Even America’s parklands are beginning to strain under the coronavirus pandemic.
The Rio Grande marks the boundary between Mexico’s protected Santa Elena Canyon (left) and Texas’s Big Bend National Park, which is temporarily closed during the coronavirus pandemic.
Though group size limits and stay-at-home orders restrict the movement of millions, time outside in nature is more vital than ever. Dozens of national parks have closed entirely, from Acadia to Zion, while other public lands remain open despite controversy—and visitors are testing the limits.
Trespassing, donuts, and arson
Golden Gate National Recreation Area’s visitor facilities are closed, though its outdoor spaces remain open for public use. California’s stay-at-home order allows appropriately distanced outdoor activity, and several parks reported a surge in visitors at the end of March.
The cascade of closing parks has sent travelers in search of new destinations, including Arizona’s Sunset Crater Volcano National Monument.
Created in 1930 to protect the picturesque landscape a Hollywood film crew proposed blowing up, Sunset Crater isn’t far from Flagstaff, and has seen an uptick in traffic. A loop road that meanders through Coconino National Forest bisects the monument on its way north to nearby Wupatki National Monument. Though the two monuments and their grounds are closed, the road is not, as it accesses national forest lands as well as private residences.
Yellowstone and Grand Teton National Parks closed on March 24. The National Park Service’s hesitance to fully close parks during early stages of the pandemic drew criticism from experts.
Brenda Emry, an interpretive ranger at Sunset Crater, said Monday that upwards of 45 vehicles a day—more than accounted for by residents or Forest Service traffic—drive through.
“The traffic is heavier than you would anticipate right now” during a pandemic, she said. “Anybody that’s pulling off the road, they basically are considered [to be] trespassing, unless they just continue through. I’d say maybe 18 to 20 a day that really try to pull off the road and start hiking our trails.”
The vehicles bear a wide range of license plates: California, New York, New Mexico, Wisconsin. “People are being told to stay home, stay put, and yet, it’s because of that sort of cabin fever I think that is starting to happen,” said Emry. “There are still a lot of travelers.”
At Virginia’s Shenandoah National Park, staff try to juggle officials’ competing needs.
“We’re trying to strike a balance between the CDC guidelines and the governor’s orders to stay at home,” said Shenandoah spokesperson Sally Hurlbert. “He’s telling people to stay home, but he’s also leaving the door open for them to go to public places and get exercise and fresh air—for mental health as well as physical health reasons.”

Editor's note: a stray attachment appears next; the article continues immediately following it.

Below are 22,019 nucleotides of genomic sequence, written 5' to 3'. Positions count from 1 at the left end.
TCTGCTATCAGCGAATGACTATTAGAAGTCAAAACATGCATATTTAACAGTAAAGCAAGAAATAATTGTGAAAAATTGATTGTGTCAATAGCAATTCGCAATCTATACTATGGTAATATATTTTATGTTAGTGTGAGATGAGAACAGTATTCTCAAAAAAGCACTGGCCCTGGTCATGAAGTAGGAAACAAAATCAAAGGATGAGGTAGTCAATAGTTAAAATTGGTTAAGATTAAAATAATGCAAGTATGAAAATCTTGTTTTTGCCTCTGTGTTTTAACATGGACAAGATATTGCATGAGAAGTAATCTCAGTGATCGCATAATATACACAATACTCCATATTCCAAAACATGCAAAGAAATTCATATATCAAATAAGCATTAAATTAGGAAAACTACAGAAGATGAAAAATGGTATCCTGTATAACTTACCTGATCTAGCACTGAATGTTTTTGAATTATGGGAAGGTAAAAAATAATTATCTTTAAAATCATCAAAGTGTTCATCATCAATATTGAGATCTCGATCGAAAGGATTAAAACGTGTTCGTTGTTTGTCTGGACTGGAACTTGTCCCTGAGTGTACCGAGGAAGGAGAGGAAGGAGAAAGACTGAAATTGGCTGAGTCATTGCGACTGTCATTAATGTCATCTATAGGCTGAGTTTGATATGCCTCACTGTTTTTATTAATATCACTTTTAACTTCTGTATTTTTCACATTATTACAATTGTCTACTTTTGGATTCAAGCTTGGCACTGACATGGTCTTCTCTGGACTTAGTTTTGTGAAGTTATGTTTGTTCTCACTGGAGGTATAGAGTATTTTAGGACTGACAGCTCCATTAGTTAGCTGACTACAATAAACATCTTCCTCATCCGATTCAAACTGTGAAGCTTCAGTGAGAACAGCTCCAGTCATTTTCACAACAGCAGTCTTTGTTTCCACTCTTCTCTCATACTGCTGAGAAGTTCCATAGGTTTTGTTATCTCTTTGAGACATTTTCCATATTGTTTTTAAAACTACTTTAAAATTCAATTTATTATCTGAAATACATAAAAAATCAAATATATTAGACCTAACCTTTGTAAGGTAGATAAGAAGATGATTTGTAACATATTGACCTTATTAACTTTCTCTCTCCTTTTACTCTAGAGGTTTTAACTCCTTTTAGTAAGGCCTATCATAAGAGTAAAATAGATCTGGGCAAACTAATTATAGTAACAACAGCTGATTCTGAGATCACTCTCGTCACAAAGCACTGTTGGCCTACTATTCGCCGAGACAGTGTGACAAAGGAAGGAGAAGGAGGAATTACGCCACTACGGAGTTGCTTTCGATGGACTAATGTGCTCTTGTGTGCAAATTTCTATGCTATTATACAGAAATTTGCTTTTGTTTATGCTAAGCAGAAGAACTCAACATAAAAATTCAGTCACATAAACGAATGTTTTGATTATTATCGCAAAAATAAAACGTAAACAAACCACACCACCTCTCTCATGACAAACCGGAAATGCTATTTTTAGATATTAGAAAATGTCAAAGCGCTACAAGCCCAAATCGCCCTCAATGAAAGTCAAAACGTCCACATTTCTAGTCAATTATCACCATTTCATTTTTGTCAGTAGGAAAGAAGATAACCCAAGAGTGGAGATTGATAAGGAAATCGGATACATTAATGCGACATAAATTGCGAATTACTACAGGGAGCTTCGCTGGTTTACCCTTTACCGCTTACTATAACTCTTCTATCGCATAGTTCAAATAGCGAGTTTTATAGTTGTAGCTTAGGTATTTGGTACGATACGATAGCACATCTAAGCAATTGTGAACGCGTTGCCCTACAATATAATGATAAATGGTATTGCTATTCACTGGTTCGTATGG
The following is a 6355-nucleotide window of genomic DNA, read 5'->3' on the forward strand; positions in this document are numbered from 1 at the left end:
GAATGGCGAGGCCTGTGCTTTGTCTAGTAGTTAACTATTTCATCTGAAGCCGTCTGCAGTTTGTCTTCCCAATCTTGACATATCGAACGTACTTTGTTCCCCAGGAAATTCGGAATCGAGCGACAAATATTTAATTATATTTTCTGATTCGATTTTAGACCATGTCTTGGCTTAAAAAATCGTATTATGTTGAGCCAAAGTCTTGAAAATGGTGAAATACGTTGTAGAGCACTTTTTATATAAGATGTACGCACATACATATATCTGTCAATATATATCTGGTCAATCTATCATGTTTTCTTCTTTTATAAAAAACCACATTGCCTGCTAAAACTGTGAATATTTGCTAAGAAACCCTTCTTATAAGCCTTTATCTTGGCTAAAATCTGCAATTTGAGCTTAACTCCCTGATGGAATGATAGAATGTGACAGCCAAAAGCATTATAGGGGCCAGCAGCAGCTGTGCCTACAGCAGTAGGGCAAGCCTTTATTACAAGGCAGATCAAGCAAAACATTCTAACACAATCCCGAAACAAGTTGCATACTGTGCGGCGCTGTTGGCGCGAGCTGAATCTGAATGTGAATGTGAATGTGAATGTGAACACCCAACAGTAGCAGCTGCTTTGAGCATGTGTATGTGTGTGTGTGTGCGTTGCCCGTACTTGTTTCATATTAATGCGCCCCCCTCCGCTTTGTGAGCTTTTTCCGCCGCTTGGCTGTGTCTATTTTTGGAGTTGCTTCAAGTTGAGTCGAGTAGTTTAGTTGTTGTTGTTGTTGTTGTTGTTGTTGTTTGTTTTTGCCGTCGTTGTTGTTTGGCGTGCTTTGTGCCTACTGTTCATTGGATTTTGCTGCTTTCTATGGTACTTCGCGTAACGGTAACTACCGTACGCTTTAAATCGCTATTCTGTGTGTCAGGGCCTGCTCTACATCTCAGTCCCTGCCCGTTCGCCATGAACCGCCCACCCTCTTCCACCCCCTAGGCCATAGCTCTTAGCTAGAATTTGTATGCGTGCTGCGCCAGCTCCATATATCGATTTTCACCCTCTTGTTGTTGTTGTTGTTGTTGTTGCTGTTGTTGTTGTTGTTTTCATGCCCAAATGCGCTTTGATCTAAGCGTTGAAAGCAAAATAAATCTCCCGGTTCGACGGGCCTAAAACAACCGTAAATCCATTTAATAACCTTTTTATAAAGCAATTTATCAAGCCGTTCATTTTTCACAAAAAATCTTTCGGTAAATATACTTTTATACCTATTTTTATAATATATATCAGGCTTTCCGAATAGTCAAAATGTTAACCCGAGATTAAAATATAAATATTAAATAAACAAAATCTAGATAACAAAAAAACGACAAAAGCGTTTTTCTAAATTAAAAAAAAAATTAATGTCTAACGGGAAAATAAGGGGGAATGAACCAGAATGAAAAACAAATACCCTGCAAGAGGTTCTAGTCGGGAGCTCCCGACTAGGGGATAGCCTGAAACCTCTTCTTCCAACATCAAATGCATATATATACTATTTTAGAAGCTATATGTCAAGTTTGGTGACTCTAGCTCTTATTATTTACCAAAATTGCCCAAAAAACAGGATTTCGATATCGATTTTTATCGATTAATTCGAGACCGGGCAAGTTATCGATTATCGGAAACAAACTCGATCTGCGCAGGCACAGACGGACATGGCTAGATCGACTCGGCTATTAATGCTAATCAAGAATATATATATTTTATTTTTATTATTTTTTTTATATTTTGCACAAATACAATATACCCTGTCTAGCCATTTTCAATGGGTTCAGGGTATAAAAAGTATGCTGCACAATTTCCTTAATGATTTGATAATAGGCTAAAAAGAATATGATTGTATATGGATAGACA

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Crater Lake National Park
Seen from the International Space Station, the vibrant blue waters of Oregon’s Crater Lake fill a dormant volcano.
Olympic National Park
NASA astronaut Jeff Williams made this composite image of Olympic National Park, highlighting some of the park’s well-known glaciers and rugged peaks.
Yellowstone National Park
The iconic Grand Prismatic Spring and Excelsior Geyser Crater of Yellowstone stand out in this satellite image, but the lesser known Opal Pool and Turquoise Pool are worth exploring as well. The parking lot and highway to the right give you a true sense of scale in relation to these massive natural wonders.
Grand Canyon National Park
The jagged edges of the Grand Canyon rim are intersected by an extensive stretch of snow, giving this satellite image a wonderfully intricate, abstract look.
Kenai Fjords National Park
It can be challenging to find your bearings amidst the depth, colors, and textures of this aerial look at Bear Glacier in Kenai Fjords. Jagged pieces of ice break off into melted blue waters in this satellite image.
Katmai National Park
Rich blues and bright whites dance through the light and shadows around Katmai National Park. Clouds roll in from the right, but from the sky they appear to blend with the white mountains.
Biscayne National Park
This view of Biscayne National Park provides a glimpse into the dramatic and diverse shades of blue as the depth changes around Biscayne Bay. The pristine greens of the national park islands of Sands Key, Elliott Key, Totten Key, and Old Rhodes Key stand in stark contrast to the coast and the islands around it.
Grand Teton National Park